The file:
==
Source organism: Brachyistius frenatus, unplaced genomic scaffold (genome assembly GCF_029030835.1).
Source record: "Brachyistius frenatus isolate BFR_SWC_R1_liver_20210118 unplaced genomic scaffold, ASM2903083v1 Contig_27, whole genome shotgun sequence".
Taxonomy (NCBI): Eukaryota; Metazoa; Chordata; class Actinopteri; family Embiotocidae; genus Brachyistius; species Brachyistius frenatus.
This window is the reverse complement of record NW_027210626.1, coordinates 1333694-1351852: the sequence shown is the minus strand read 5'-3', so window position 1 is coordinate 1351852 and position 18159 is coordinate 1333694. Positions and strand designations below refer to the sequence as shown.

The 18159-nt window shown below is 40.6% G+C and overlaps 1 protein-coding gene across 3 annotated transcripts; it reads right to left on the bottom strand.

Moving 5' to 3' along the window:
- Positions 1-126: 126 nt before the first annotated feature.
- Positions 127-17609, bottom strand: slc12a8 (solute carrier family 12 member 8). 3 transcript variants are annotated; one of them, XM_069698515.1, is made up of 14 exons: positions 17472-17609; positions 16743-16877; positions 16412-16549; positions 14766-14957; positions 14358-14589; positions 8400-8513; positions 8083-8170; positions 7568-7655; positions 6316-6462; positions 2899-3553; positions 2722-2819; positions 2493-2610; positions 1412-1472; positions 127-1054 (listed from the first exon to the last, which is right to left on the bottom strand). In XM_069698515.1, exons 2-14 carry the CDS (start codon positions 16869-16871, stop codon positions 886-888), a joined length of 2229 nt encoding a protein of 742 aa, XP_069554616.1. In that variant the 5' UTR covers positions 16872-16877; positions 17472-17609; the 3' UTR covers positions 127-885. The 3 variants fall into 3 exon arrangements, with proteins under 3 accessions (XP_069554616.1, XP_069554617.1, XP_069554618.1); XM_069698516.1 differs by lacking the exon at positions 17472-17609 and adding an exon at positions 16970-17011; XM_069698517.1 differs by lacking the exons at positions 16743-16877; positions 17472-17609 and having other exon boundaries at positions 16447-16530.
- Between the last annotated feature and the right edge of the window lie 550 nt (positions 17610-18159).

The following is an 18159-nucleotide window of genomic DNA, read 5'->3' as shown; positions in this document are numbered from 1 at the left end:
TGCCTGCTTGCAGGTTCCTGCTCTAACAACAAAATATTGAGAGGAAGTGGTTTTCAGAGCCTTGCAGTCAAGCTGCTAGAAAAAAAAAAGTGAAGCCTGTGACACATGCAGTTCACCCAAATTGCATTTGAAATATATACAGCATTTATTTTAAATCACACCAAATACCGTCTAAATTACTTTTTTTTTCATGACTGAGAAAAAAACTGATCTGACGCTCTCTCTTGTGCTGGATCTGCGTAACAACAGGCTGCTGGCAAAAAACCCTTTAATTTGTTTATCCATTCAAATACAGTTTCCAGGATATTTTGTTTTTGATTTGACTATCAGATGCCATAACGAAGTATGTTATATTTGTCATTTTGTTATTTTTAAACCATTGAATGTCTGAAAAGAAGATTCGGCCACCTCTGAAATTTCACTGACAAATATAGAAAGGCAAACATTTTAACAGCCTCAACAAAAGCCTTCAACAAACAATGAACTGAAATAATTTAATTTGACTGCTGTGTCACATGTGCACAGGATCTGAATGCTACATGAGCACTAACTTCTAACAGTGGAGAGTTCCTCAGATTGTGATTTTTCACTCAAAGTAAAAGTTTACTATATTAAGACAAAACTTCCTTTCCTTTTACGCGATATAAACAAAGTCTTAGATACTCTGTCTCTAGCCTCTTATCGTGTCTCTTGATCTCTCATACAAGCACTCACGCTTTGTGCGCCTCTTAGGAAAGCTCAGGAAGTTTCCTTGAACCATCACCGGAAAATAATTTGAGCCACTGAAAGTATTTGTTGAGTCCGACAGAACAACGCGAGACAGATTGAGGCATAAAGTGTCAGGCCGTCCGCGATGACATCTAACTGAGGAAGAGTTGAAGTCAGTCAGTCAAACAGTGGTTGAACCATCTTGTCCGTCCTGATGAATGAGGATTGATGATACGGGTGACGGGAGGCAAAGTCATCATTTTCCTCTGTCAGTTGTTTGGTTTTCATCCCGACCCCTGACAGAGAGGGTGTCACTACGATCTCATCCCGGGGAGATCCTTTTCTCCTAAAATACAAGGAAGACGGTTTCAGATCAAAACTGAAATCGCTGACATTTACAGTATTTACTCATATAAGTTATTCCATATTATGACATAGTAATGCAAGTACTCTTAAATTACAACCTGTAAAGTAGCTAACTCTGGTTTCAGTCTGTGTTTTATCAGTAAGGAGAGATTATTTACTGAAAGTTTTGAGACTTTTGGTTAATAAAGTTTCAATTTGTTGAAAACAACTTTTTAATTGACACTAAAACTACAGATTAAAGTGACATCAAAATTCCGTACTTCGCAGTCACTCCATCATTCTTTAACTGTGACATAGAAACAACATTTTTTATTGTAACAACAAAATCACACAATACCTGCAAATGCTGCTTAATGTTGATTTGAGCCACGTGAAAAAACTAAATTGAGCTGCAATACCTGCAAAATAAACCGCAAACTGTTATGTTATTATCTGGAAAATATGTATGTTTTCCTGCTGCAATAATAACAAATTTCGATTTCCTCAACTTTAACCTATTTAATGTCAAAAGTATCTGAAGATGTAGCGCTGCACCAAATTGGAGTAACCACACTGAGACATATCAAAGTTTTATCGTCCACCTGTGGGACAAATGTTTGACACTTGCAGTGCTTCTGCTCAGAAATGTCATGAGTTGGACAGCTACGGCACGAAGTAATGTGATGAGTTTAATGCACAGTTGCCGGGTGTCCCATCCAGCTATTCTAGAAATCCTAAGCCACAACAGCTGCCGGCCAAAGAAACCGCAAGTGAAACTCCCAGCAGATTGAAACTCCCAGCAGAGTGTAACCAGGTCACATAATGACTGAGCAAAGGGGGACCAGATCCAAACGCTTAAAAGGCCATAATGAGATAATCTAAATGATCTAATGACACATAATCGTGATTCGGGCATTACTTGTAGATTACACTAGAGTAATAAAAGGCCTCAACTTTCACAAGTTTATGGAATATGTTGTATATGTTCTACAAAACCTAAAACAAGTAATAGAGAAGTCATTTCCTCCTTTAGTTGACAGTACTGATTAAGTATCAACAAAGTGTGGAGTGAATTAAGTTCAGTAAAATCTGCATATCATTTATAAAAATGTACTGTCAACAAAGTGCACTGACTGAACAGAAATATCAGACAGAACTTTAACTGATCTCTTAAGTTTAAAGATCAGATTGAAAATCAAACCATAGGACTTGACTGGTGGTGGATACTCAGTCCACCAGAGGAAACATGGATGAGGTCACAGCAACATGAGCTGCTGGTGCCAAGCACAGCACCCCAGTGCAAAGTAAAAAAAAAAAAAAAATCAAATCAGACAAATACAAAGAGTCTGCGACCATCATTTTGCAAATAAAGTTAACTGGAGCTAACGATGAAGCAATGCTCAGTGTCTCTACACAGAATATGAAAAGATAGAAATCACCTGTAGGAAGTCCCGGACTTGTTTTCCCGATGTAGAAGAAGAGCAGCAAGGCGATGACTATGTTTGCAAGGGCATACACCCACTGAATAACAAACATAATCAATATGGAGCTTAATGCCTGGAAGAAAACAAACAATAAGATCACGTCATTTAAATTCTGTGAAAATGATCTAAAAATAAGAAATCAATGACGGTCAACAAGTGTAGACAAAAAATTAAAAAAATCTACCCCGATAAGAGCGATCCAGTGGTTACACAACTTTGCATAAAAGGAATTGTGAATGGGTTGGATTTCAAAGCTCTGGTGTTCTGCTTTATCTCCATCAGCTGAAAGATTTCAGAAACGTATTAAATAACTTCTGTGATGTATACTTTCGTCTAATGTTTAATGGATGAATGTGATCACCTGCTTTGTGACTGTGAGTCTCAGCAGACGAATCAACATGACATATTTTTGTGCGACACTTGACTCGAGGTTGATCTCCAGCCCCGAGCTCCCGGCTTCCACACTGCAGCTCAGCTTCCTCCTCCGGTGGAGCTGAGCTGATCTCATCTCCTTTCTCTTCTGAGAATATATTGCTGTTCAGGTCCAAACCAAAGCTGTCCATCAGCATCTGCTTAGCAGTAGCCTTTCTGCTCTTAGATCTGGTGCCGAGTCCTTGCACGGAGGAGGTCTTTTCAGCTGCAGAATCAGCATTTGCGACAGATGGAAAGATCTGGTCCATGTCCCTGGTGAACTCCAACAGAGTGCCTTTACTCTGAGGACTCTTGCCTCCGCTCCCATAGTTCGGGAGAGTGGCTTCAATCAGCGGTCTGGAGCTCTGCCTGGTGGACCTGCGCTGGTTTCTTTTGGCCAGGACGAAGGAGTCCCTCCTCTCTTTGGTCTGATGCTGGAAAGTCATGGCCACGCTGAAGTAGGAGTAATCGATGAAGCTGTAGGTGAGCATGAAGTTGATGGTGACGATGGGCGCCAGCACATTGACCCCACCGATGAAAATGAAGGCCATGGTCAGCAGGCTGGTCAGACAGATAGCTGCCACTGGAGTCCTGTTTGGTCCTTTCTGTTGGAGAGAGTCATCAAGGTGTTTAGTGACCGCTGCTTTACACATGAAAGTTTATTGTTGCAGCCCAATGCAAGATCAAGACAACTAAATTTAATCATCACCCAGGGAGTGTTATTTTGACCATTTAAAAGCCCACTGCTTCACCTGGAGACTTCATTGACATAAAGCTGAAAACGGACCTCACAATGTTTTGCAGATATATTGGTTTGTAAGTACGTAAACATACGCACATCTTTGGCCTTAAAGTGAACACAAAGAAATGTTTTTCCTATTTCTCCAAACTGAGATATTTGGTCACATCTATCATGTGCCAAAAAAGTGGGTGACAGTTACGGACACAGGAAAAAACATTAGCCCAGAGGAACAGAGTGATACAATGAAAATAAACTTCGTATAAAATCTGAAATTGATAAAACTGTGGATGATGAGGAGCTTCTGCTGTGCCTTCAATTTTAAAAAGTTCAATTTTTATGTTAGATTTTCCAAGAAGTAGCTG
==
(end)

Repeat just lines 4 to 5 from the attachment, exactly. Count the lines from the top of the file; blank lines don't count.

This window is the reverse complement of record NW_027210626.1, coordinates 1333694-1351852: the sequence shown is the minus strand read 5'-3', so window position 1 is coordinate 1351852 and position 18159 is coordinate 1333694. Positions and strand designations below refer to the sequence as shown.

The 18159-nt window shown below is 40.6% G+C and overlaps 1 protein-coding gene across 3 annotated transcripts; it reads right to left on the bottom strand.